Aussie home values rose 18.4 per cent over the past year. No, that’s not a typo.

One of the more devastating economic side effects of COVID-19 for aspiring first-home buyers has been how the steep fall in interest rates has inflated home values.

I’m more agnostic than most about the virtues of homeownership, versus renting and investing your savings.

The tax breaks on housing are generous but beware the hidden costs, such as stamp duty, which can add up if you move too often.

The choice to buy is a personal one, often driven by desire for stability and security. That was certainly a big factor for me in buying my first home almost two years ago.

So, if you have decided your goal is to own a home, here are my top tricks and tips to help you. It won’t get everyone a home, but I hope it provides you some food for thought during what can be a stressful experience.

It’s harder for you than your parents

Baby boomers will recall their days of having to scrimp and save for a home deposit. And that may have been true for their experience.

However, it didn’t take – as it does today – an average of 11 years for a worker on the median full-time salary (about $80,000) to save a 20 per cent deposit on the median home value ($666,000), assuming a savings rate of 15 per cent of gross income. It just didn’t.

Don’t give up

Yes, it’s a bitter pill to swallow that the home you want could have, on average, cost about 20 per cent less this time a year ago. But it is what it is. And barring a property crash, which almost nobody is predicting, it’s only going to get worse.

Adjust your expectations

While you’ve been faithfully sticking to your idea of what property should be worth, everyone else has been out there hocking themselves to their eyeballs in debt and pushing up prices.

I’m not saying it’s right. I’m just saying your one-person protest at the inequity of it all is not doing much to change things.

Lower rates work in your favour

While they make it harder to save a deposit, lower interest rates increase the amount financial institutions are willing to lend you. Why? Because when interest costs fall, you have more space in your budget to meet the repayments on a bigger loan. You might be surprised how much the banks are willing to lend you.

Talk with lenders early

When I got serious about getting a home loan, I literally walked into three bank branches on my high street and spent a couple of hours chatting to their loan staff. They’ll ask for an estimate of your income and living expenses and usually give you a rough idea of what size loan you could service.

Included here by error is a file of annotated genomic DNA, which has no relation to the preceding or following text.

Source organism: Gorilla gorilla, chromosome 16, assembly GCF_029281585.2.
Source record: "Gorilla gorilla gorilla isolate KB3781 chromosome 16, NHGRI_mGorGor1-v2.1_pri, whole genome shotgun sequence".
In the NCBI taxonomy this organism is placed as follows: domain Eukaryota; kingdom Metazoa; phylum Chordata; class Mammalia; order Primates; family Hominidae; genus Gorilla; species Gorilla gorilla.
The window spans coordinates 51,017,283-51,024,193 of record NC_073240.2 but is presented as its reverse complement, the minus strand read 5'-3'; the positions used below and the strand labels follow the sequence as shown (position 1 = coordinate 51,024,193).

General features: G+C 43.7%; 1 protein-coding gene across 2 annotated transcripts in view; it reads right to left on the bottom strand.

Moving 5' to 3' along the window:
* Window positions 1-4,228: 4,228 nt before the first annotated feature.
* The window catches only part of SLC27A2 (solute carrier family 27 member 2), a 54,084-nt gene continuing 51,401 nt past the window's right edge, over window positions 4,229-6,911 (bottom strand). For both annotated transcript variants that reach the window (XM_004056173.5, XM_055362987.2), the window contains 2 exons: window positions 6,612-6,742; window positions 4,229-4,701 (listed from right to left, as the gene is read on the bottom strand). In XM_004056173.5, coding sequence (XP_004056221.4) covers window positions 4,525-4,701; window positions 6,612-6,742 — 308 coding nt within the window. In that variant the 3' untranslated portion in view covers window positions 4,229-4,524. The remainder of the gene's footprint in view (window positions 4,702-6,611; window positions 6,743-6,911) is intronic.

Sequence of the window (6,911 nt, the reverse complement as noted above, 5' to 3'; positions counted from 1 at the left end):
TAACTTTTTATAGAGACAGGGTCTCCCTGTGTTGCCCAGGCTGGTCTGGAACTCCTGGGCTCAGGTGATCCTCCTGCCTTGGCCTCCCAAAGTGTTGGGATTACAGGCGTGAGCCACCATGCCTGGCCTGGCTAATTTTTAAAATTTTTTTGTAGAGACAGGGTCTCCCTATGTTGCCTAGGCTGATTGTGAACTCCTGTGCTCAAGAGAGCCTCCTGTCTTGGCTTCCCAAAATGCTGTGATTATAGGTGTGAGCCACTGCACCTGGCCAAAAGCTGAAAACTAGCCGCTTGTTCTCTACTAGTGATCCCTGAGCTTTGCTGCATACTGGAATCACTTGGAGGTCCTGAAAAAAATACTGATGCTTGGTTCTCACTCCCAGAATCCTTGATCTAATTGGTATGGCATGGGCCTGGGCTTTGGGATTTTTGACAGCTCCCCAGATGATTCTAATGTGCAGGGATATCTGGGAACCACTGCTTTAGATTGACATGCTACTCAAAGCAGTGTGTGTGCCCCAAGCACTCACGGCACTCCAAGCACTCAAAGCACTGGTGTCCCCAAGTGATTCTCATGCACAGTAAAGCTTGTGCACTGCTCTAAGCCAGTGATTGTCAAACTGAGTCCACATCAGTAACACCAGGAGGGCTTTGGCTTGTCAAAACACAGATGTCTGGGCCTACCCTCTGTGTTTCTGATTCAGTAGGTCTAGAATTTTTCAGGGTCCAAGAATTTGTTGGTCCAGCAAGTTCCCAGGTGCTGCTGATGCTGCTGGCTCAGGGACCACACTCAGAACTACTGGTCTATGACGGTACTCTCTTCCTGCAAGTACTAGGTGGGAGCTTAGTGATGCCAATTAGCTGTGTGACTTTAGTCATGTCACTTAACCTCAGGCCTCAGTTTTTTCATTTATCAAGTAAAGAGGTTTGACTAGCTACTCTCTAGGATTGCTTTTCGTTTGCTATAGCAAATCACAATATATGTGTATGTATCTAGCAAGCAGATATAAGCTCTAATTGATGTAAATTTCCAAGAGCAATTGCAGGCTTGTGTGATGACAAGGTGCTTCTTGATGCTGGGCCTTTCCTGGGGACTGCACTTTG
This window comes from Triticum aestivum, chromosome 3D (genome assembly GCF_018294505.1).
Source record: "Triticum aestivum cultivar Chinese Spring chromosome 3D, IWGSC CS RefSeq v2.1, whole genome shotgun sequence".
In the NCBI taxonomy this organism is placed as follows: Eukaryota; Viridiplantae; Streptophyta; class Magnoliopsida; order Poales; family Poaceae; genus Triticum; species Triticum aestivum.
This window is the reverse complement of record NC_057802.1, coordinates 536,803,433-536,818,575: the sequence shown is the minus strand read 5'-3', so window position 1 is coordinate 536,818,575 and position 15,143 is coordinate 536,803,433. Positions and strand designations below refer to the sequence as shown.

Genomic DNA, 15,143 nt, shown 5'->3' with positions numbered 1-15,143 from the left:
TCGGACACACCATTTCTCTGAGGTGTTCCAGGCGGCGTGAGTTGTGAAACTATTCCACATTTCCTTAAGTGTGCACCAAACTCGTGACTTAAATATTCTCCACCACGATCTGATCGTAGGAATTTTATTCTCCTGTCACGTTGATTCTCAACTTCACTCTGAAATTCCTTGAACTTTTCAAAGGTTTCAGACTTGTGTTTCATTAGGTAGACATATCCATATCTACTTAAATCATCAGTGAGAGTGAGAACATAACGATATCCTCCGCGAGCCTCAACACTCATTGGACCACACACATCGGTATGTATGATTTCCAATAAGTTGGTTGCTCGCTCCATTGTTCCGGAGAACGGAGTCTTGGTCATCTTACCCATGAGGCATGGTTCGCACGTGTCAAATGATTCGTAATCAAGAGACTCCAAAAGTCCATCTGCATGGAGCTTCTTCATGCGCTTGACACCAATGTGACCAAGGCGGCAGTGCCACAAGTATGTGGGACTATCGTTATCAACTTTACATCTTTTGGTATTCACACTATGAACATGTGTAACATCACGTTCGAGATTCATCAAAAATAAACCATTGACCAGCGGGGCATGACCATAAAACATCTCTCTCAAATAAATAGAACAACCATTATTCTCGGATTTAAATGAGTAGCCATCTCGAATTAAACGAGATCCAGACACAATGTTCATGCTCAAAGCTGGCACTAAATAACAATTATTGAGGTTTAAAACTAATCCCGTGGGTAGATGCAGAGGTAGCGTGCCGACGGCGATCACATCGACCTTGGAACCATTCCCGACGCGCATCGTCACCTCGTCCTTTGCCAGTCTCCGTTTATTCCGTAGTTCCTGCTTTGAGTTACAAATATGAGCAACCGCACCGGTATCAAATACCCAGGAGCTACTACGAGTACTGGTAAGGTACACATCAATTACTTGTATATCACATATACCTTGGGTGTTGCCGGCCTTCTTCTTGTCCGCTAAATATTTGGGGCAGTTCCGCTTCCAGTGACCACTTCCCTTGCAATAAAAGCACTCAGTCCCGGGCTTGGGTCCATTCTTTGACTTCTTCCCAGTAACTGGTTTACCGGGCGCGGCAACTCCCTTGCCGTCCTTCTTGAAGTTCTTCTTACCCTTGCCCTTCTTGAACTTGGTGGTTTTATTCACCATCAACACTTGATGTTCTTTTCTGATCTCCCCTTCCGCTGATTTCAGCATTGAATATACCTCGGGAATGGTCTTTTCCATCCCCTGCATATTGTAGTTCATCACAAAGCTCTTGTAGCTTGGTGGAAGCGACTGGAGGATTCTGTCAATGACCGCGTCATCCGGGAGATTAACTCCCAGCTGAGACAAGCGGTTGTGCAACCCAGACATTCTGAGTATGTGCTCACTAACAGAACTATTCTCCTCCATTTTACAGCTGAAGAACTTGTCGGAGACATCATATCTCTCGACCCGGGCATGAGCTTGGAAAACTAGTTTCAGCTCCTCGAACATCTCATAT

Many home-loan specialists are also doing zoom sessions during lockdown. Just make sure it’s only a preliminary conversation, and you’re not formally applying for credit because this can show up on your credit history.

Track your spending

If you do speak to a lender or broker, the first thing they’ll do is pepper you with questions to which you don’t know the answers. How much do you spend on electricity? Haircuts? Entertainment? Food? Eating out? Get ahead of the game by figuring this out in advance. And cut where you can.You can download and use the spending tracker I designed here.

Investigate the FHSSS

Stashing your savings in the bank doesn’t get you much these days. It is tempting to look at shares, but volatility can make things tricky.

One alternative is the First Home Super Saver Scheme, whereby you can put money into your superannuation at the low tax rate of 15 per cent, then later withdraw up to $50,000 for your first home. Eligibility and withdrawal conditions apply but, if I was starting again, I’d check it out.

Re-think your deposit

It would be nice to put down a full 20 per cent deposit on your first home, but it is not necessary. I put down about 15 per cent. It is not uncommon for major banks to accept deposits of 10 per cent – often less with smaller players.

Just be aware you’ll be up for paying Lenders Mortgage Insurance (LMI) if you don’t have the full 20 per cent, which can cost upwards of $10,000. You can have the cost added to your loan amount.

If your income is below a certain threshold, you can investigate accessing the government’s First Home Loan Deposit Scheme. Places are limited and not all lenders can offer it, but it covers the cost of your LMI on loans with deposits as small as 5 per cent.

There is a separate scheme for single parents with deposits of just 2 per cent.

Access ‘bank of mum and dad’

Swallow your pride and ask for help – if you’re lucky enough to have it. Parents can go guarantor on a loan to help you avoid paying LMI. They can also just give you cash for your deposit. It’s so unfair but it’s true.